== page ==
"Recruiting and Retaining Graduate Students of Color in Rhetoric"
Session leaders: Tamika Carey, Andre E. Johnson, and Karma R. Chávez
Friday, May 22; 9:30 am to 12:15 pm
Participants: Faculty only
The objective of this seminar is simple: to provide answers to the question, “how do you recruit and retain graduate students of color in the rhetorical studies?” Although the field of rhetoric in both English and Communication has grown more diverse, that change has been slow going. Furthermore, the vast majority of PhD-granting departments in our field are comprised almost entirely of white faculty. A look at curriculum in those PhD-granting departments reveals that the study of race is given cursory attention at best in most classes, and few departments include more than a single course devoted entirely to the study of race. Despite these obstacles, most departments insist they seek a more diverse student body and would like to work in a more diverse discipline. Most faculty are earnest about wanting to support students of color. Yet, anecdotal evidence from people of color “whisper networks” suggests to us that many students of color in rhetoric do not feel supported, do not see themselves reflected in curriculum, and do not see a viable future in the discipline.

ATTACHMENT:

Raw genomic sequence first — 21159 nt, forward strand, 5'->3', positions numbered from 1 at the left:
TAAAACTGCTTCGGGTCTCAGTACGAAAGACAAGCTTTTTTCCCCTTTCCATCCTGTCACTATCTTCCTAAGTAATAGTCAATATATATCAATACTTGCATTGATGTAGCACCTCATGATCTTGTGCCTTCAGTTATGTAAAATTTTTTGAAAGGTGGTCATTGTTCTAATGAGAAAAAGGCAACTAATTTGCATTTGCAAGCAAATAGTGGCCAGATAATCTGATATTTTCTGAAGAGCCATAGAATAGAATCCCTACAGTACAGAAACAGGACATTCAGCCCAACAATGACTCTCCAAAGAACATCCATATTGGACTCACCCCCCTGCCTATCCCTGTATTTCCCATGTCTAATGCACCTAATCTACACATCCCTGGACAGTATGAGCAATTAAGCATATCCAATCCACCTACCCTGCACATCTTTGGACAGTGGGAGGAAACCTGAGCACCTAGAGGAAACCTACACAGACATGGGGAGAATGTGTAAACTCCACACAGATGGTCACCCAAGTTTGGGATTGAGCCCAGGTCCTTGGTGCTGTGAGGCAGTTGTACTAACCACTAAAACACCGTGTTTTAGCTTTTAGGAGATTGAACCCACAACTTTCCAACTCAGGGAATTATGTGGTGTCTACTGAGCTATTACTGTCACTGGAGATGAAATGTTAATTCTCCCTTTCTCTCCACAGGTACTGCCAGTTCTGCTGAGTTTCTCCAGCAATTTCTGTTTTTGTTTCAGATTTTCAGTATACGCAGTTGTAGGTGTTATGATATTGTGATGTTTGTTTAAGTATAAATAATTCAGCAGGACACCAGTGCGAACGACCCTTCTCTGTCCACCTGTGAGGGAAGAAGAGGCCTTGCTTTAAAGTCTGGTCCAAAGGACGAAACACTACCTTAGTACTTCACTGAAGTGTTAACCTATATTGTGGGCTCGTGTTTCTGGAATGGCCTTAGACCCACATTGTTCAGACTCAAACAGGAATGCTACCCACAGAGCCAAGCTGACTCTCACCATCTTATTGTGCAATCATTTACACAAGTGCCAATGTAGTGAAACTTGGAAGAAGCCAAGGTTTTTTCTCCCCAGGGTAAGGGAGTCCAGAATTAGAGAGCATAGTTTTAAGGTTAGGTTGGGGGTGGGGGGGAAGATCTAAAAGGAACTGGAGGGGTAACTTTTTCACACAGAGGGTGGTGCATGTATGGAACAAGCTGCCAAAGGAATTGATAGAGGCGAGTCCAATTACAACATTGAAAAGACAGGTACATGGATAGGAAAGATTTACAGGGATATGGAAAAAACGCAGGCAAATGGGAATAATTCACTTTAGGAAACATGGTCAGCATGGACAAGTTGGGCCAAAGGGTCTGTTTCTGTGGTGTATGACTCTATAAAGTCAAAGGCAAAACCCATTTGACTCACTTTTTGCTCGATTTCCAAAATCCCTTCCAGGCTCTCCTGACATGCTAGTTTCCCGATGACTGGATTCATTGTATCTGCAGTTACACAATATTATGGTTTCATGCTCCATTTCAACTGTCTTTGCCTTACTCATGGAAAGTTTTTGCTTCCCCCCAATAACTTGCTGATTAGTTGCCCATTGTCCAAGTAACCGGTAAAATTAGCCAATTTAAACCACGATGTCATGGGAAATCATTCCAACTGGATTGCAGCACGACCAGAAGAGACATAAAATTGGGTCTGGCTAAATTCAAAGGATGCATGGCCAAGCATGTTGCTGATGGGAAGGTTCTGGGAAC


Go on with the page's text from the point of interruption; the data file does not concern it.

This seminar draws from the experience of three faculty who work closely with students of color at their own institutions and across the discipline. The organizers invite faculty with a range of experience on these issues but a desire to do better. The seminar will include a conversation about a set of readings, time to share best and worst practices, and will culminate in the crafting of a collective position statement that can provide guidance to all graduate programs in rhetoric.
Interested participants should submit a 300-500-word position paper that details their interest in the seminar, key questions or concerns they have about supporting students of color, and outcomes they’d like to come away with at the end of the seminar.
Proposals will be accepted until February 1, 2020. Notifications of acceptance will be sent by March 1, 2020.
Sara Ahmed, On Being Included: Racism and Diversity in Institutional Life (Durham, NC: Duke University Press, 2012).
Ruth Enid Zambrana, Toxic Ivory Towers: The Consequences of Work Stress on Underrepresented Minority Faculty (New Brunswick, NJ: Rutgers University Press, 2018).
Please CLICK HERE to complete the application form.
Questions? Please contact Karma R. Chávez, email@example.comMore Info